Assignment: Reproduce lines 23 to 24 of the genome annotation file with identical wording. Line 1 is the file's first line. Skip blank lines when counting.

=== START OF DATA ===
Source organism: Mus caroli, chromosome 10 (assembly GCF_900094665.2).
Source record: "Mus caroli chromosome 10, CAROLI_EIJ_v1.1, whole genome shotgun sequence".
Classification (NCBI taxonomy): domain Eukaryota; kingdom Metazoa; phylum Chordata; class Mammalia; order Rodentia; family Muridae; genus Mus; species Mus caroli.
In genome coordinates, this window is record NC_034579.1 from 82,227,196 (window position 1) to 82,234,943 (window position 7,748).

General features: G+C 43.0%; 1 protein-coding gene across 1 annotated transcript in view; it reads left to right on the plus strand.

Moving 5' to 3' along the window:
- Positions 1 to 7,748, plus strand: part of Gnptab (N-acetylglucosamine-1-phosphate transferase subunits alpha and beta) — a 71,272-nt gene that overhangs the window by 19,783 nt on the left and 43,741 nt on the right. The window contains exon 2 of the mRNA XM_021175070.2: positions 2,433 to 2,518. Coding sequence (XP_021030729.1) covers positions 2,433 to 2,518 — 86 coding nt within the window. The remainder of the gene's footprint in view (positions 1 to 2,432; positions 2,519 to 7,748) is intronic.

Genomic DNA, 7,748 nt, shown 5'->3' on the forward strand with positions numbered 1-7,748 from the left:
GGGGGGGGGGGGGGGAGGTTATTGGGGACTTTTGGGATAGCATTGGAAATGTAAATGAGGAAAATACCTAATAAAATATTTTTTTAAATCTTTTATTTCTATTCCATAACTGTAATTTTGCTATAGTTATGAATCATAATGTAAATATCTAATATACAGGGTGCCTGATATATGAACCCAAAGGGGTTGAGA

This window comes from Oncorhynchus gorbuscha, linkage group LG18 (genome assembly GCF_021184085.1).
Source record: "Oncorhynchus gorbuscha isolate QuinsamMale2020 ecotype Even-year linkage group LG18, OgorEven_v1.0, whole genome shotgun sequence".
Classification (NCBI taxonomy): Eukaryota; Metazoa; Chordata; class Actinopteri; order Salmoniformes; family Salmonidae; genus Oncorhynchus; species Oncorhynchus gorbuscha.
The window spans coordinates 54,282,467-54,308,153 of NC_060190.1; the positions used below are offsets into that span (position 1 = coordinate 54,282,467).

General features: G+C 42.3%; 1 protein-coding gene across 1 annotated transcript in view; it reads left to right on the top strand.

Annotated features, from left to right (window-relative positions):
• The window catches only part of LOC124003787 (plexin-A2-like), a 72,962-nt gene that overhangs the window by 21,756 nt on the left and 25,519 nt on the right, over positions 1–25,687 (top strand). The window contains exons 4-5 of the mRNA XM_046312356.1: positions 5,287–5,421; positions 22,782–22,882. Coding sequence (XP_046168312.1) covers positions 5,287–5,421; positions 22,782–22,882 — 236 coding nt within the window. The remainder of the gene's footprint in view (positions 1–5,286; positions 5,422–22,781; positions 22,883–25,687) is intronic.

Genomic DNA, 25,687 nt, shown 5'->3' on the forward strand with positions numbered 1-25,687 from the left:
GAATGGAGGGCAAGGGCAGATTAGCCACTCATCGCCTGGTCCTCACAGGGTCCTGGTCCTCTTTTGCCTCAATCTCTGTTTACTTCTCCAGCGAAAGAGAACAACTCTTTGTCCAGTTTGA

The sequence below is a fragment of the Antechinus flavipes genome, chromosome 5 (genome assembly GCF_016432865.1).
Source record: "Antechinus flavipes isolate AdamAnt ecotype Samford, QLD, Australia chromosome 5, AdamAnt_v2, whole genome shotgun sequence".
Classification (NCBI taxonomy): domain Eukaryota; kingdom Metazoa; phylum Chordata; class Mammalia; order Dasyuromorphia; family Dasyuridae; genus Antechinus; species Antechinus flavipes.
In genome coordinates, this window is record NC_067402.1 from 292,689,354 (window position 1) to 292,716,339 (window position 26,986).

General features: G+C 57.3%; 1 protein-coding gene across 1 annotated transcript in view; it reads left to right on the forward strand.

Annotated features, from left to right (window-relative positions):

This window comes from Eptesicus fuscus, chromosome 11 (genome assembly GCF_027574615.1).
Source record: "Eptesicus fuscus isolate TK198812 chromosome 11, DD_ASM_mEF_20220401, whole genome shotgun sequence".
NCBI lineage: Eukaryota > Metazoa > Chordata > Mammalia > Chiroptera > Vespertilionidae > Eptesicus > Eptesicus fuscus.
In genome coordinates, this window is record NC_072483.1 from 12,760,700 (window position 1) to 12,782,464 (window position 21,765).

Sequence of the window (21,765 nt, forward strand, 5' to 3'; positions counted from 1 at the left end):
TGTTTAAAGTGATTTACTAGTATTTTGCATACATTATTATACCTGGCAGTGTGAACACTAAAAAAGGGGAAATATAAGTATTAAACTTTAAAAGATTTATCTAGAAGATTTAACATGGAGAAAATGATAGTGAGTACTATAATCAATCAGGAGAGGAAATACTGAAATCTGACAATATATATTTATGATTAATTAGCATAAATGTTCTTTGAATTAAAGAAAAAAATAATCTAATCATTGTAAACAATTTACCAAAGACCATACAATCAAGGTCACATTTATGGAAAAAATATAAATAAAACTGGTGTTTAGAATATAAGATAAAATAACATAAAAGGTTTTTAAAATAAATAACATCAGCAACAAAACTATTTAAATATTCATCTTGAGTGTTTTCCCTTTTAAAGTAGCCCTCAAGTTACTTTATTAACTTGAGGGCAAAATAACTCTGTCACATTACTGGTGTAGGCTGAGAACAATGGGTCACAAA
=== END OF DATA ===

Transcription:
General features: G+C 57.3%; 1 protein-coding gene across 1 annotated transcript in view; it reads left to right on the forward strand.

Annotated features, from left to right (window-relative positions):